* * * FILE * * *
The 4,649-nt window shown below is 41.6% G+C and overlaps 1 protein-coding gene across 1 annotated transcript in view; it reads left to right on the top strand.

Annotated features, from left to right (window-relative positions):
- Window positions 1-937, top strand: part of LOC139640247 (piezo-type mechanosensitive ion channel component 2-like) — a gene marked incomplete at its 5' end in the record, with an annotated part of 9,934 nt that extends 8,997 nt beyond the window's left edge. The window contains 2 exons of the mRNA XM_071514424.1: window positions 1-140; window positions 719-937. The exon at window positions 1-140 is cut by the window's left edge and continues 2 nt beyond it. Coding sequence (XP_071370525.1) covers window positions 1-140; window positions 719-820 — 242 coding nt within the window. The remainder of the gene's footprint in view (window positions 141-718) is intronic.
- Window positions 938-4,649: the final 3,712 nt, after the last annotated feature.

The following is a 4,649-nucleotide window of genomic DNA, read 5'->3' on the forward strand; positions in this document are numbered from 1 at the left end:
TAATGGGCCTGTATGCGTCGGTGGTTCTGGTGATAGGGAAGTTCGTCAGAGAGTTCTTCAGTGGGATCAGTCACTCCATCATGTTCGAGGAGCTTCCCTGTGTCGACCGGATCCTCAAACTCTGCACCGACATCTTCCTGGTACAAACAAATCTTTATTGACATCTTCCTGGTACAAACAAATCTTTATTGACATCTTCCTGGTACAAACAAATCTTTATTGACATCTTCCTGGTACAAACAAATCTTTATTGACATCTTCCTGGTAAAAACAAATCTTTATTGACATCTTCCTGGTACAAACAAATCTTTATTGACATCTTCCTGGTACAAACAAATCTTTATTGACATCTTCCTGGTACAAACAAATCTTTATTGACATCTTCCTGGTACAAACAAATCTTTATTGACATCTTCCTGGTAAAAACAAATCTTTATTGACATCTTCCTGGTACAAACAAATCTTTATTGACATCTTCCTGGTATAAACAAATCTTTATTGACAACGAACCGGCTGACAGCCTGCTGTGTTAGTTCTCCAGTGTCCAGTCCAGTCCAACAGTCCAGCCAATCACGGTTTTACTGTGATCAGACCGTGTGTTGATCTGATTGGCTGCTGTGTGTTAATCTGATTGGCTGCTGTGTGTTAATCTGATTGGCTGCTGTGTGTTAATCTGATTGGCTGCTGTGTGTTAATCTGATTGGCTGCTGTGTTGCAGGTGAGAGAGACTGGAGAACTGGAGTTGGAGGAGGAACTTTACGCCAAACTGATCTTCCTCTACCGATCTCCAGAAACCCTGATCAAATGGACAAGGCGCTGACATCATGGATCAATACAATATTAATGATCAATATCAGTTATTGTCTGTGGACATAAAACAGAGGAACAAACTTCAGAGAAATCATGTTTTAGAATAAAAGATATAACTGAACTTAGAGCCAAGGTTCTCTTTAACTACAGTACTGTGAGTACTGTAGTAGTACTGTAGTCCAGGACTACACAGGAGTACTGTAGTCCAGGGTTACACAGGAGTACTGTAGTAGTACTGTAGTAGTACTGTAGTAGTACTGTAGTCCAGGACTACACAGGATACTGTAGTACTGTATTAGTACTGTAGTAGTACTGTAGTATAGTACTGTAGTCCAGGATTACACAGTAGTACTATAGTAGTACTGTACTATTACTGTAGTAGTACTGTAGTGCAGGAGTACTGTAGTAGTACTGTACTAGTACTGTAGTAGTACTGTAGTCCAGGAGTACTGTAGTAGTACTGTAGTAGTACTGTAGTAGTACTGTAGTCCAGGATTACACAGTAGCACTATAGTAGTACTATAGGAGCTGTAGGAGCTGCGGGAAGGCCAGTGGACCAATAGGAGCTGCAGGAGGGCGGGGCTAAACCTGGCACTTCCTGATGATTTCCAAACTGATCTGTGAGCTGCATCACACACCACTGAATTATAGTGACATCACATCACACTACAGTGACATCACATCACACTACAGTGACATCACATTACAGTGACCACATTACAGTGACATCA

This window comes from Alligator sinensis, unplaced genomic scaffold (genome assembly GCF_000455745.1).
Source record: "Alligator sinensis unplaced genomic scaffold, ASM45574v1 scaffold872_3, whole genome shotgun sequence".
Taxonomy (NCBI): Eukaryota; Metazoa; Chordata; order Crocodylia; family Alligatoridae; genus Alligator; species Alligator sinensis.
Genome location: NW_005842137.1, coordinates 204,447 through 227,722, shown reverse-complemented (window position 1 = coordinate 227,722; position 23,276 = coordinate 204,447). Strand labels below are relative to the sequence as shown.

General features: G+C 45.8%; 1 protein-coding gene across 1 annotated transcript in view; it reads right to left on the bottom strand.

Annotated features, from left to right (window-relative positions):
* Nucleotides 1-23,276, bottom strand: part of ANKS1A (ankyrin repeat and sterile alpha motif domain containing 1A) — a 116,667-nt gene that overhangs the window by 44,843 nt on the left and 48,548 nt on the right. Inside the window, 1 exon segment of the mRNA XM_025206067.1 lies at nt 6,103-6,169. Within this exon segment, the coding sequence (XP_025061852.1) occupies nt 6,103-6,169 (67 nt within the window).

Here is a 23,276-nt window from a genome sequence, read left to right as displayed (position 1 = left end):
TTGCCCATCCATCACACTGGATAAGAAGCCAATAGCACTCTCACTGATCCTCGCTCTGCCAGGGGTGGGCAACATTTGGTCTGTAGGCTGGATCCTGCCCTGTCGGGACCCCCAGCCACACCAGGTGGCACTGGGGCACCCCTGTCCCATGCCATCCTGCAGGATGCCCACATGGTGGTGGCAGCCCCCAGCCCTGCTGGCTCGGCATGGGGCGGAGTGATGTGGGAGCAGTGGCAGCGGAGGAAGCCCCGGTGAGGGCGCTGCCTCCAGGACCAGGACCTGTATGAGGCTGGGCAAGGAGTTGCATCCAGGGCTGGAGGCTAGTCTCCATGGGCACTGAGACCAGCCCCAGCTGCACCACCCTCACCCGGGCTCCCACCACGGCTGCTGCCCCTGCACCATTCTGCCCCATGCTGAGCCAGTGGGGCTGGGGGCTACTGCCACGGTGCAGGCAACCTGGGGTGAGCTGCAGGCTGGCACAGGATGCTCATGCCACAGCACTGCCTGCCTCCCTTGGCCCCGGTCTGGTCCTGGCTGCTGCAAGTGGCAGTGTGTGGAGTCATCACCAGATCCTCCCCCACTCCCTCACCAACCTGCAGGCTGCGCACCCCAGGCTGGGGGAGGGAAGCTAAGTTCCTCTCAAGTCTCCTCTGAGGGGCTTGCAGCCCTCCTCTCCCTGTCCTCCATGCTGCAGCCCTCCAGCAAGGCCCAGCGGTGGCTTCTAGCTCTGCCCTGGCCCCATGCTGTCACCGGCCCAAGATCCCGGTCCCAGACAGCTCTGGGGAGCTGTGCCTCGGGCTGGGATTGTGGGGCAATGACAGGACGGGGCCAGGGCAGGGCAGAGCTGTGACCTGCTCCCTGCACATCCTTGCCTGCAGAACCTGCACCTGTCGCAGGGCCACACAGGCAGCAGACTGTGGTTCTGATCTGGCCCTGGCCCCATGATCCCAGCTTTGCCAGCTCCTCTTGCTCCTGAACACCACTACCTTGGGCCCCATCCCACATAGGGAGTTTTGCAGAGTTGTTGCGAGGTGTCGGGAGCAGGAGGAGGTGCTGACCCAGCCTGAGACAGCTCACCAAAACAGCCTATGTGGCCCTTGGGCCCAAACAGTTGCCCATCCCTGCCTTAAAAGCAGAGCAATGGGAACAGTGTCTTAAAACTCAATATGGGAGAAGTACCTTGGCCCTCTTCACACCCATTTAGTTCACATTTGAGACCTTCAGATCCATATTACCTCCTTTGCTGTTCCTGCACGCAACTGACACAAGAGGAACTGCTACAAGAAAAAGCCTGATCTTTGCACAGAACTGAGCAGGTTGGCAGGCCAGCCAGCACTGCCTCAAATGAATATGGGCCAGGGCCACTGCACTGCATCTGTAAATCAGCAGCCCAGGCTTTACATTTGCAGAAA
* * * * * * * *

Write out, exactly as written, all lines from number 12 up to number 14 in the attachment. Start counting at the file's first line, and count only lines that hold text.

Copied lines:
Annotated features, from left to right (window-relative positions):
* Nucleotides 1-23,276, bottom strand: part of ANKS1A (ankyrin repeat and sterile alpha motif domain containing 1A) — a 116,667-nt gene that overhangs the window by 44,843 nt on the left and 48,548 nt on the right. Inside the window, 1 exon segment of the mRNA XM_025206067.1 lies at nt 6,103-6,169. Within this exon segment, the coding sequence (XP_025061852.1) occupies nt 6,103-6,169 (67 nt within the window).

Here is a 23,276-nt window from a genome sequence, read left to right as displayed (position 1 = left end):